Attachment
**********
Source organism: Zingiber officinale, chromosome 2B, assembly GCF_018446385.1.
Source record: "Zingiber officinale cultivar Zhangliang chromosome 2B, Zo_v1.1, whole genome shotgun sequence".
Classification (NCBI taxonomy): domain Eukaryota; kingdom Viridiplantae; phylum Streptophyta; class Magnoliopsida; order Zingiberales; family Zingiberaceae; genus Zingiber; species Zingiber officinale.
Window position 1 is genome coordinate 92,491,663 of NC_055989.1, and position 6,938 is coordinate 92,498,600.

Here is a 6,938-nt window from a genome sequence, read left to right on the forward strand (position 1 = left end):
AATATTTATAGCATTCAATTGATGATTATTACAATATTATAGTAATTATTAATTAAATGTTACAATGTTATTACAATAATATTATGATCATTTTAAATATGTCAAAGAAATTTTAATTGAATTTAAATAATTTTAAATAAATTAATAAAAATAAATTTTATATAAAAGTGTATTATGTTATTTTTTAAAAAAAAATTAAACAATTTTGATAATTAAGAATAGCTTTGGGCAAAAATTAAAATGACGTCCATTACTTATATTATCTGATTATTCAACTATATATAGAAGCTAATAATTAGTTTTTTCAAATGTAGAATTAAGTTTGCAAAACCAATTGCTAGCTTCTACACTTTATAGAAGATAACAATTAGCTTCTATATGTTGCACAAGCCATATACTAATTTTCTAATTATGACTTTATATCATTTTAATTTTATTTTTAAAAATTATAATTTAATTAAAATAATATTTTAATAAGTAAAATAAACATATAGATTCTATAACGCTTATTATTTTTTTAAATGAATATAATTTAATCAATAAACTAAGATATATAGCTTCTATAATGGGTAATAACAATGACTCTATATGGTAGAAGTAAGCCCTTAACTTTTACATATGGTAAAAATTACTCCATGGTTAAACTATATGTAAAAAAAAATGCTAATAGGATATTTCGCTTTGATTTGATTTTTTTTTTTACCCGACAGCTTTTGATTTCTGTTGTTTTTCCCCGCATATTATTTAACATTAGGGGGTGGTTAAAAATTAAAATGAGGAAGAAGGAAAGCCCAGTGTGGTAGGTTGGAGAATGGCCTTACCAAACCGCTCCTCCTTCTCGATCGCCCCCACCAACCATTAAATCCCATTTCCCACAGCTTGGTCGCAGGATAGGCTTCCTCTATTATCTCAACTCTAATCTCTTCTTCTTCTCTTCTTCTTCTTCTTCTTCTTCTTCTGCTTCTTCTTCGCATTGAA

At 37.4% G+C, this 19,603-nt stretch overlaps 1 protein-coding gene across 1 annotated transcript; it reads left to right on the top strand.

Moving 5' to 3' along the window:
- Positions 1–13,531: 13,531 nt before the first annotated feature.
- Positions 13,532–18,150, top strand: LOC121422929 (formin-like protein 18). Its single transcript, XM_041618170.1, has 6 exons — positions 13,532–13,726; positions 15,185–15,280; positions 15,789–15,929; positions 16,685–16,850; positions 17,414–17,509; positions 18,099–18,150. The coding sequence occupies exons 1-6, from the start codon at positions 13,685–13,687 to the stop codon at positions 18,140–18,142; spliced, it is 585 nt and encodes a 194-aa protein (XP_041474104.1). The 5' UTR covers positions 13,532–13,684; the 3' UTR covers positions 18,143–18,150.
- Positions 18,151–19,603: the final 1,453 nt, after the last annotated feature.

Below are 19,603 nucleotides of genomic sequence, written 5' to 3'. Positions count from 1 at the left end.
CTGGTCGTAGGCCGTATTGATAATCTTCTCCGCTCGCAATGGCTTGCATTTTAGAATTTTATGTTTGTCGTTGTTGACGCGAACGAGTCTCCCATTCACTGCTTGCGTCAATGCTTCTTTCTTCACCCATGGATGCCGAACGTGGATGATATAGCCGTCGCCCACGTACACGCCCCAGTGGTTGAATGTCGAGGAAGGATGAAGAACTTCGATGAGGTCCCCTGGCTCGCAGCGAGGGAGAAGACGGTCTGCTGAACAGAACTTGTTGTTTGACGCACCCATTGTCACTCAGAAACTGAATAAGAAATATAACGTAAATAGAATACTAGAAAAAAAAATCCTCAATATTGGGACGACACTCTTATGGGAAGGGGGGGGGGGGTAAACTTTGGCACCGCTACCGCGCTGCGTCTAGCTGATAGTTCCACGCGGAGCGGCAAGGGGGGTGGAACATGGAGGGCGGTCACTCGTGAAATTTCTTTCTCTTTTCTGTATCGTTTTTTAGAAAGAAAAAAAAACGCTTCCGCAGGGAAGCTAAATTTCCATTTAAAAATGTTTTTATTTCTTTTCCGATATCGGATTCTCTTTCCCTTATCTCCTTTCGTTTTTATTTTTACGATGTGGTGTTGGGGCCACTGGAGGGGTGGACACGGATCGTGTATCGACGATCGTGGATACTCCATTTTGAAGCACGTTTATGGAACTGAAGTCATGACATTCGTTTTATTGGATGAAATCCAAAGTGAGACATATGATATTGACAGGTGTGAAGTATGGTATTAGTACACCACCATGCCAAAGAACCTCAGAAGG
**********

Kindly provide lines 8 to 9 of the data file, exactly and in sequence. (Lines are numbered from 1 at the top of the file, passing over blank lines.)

Moving 5' to 3' along the window:
- Positions 1–13,531: 13,531 nt before the first annotated feature.